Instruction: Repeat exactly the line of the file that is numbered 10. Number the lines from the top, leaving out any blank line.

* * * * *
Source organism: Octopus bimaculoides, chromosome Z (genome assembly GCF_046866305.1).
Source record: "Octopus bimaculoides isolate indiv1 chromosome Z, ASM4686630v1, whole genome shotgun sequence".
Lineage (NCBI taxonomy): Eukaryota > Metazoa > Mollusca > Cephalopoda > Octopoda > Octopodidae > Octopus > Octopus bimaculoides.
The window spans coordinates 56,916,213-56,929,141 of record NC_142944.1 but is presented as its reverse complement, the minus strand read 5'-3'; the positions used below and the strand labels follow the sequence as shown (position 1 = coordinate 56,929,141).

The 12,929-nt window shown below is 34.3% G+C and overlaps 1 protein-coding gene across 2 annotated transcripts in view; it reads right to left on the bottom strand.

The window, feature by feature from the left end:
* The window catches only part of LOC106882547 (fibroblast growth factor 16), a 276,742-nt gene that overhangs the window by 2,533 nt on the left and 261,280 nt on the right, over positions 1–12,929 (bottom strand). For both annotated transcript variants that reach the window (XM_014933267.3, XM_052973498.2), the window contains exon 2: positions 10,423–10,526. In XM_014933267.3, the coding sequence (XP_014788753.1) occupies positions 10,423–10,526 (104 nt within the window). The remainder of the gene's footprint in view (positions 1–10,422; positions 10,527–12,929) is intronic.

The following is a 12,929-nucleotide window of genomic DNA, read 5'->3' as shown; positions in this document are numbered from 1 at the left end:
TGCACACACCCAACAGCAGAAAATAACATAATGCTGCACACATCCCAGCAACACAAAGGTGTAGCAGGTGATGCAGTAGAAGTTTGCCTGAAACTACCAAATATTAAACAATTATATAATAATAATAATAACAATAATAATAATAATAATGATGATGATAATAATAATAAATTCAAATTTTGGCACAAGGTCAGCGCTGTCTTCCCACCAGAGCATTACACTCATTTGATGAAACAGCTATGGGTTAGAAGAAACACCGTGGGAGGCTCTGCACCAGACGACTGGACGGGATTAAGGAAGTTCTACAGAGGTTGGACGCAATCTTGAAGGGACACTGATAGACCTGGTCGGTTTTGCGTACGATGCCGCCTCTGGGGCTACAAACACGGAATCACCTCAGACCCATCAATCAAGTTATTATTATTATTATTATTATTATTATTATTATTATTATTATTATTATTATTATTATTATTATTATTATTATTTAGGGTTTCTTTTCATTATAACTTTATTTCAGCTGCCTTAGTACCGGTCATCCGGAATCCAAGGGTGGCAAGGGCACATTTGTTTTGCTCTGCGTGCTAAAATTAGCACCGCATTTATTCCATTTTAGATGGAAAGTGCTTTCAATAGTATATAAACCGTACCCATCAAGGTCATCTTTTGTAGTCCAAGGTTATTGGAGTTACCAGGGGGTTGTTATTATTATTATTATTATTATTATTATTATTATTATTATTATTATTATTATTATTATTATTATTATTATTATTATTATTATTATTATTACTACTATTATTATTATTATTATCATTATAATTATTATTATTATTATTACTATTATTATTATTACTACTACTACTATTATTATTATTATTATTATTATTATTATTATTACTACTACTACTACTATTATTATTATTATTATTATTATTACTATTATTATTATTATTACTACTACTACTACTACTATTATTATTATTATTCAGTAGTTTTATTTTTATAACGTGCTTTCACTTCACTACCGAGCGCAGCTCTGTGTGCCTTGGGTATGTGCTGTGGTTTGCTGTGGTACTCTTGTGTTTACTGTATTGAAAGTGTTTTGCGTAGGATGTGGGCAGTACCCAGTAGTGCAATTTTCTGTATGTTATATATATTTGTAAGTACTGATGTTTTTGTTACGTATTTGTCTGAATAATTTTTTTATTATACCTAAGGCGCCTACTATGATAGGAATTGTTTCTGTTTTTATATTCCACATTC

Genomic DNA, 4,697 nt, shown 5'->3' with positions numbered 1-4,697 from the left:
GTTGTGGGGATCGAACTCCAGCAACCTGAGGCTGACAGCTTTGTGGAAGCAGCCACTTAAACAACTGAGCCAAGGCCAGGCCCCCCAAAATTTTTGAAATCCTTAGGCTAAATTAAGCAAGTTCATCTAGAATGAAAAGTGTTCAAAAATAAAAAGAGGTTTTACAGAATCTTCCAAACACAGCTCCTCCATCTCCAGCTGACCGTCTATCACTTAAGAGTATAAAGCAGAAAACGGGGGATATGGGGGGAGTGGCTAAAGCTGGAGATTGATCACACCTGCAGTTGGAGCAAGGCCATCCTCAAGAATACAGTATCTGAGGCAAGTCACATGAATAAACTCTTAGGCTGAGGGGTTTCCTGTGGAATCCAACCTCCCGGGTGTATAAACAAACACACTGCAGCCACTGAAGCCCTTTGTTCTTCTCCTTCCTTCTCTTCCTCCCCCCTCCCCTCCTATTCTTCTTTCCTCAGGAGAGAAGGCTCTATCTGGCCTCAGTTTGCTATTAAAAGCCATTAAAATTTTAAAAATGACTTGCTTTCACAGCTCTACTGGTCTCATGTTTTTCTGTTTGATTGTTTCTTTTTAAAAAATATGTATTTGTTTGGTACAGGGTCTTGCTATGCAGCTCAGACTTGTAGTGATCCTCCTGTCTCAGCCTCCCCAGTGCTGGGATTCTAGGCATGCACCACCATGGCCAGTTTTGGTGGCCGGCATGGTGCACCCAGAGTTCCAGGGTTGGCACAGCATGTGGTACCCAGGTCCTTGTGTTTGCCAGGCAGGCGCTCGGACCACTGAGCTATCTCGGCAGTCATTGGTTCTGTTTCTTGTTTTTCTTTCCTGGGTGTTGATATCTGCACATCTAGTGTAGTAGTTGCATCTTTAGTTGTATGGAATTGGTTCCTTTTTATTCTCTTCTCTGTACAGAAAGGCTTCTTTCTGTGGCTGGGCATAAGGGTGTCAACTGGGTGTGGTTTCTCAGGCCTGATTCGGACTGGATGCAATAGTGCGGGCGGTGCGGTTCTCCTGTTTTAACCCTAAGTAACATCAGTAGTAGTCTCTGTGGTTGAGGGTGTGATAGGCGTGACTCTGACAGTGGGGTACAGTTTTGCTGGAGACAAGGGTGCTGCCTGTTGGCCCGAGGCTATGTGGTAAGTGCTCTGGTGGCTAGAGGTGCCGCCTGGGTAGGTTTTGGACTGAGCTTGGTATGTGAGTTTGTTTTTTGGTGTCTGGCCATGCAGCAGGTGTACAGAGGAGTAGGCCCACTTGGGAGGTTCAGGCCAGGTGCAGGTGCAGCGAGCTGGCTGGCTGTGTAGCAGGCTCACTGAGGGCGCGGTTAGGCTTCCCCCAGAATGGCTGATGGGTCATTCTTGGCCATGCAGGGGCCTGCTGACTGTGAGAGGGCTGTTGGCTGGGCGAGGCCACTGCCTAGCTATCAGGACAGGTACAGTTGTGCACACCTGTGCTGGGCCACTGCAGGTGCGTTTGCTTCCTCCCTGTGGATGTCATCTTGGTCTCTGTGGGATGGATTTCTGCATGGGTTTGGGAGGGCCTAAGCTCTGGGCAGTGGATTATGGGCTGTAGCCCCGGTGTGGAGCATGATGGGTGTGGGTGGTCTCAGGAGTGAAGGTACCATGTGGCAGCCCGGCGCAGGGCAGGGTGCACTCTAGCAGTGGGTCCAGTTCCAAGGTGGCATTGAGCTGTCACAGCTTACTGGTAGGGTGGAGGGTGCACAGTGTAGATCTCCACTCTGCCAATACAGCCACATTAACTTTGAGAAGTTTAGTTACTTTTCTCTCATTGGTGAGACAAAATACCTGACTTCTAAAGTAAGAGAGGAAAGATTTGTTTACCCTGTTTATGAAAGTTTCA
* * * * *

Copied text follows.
Genomic DNA, 4,697 nt, shown 5'->3' with positions numbered 1-4,697 from the left: